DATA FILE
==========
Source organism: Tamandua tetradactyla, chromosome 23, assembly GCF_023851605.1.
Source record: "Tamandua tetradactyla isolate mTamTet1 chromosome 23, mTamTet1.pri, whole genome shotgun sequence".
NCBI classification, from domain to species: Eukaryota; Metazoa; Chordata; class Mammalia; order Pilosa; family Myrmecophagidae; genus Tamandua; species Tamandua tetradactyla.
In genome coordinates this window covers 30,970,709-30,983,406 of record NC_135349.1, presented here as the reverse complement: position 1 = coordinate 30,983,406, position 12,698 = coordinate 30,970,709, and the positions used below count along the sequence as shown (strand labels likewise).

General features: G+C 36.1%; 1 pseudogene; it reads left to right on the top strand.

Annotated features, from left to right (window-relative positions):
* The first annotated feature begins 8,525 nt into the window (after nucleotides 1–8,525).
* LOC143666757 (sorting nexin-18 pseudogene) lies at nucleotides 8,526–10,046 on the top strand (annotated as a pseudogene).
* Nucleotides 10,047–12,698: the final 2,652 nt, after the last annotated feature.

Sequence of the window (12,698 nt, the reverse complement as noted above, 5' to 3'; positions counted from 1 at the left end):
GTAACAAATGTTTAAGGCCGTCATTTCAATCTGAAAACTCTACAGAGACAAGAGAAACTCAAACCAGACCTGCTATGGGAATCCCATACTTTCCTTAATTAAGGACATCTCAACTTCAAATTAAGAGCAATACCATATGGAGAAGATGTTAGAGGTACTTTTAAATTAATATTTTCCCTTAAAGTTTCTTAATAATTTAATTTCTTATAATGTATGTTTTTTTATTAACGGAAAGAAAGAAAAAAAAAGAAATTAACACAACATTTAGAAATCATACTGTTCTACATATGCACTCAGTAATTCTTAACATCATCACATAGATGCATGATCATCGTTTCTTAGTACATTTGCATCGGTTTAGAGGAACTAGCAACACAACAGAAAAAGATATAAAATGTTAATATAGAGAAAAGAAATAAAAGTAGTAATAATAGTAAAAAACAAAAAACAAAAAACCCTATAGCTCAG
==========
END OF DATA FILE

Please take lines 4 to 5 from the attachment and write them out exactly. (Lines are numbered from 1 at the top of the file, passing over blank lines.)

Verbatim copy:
In genome coordinates this window covers 30,970,709-30,983,406 of record NC_135349.1, presented here as the reverse complement: position 1 = coordinate 30,983,406, position 12,698 = coordinate 30,970,709, and the positions used below count along the sequence as shown (strand labels likewise).

General features: G+C 36.1%; 1 pseudogene; it reads left to right on the top strand.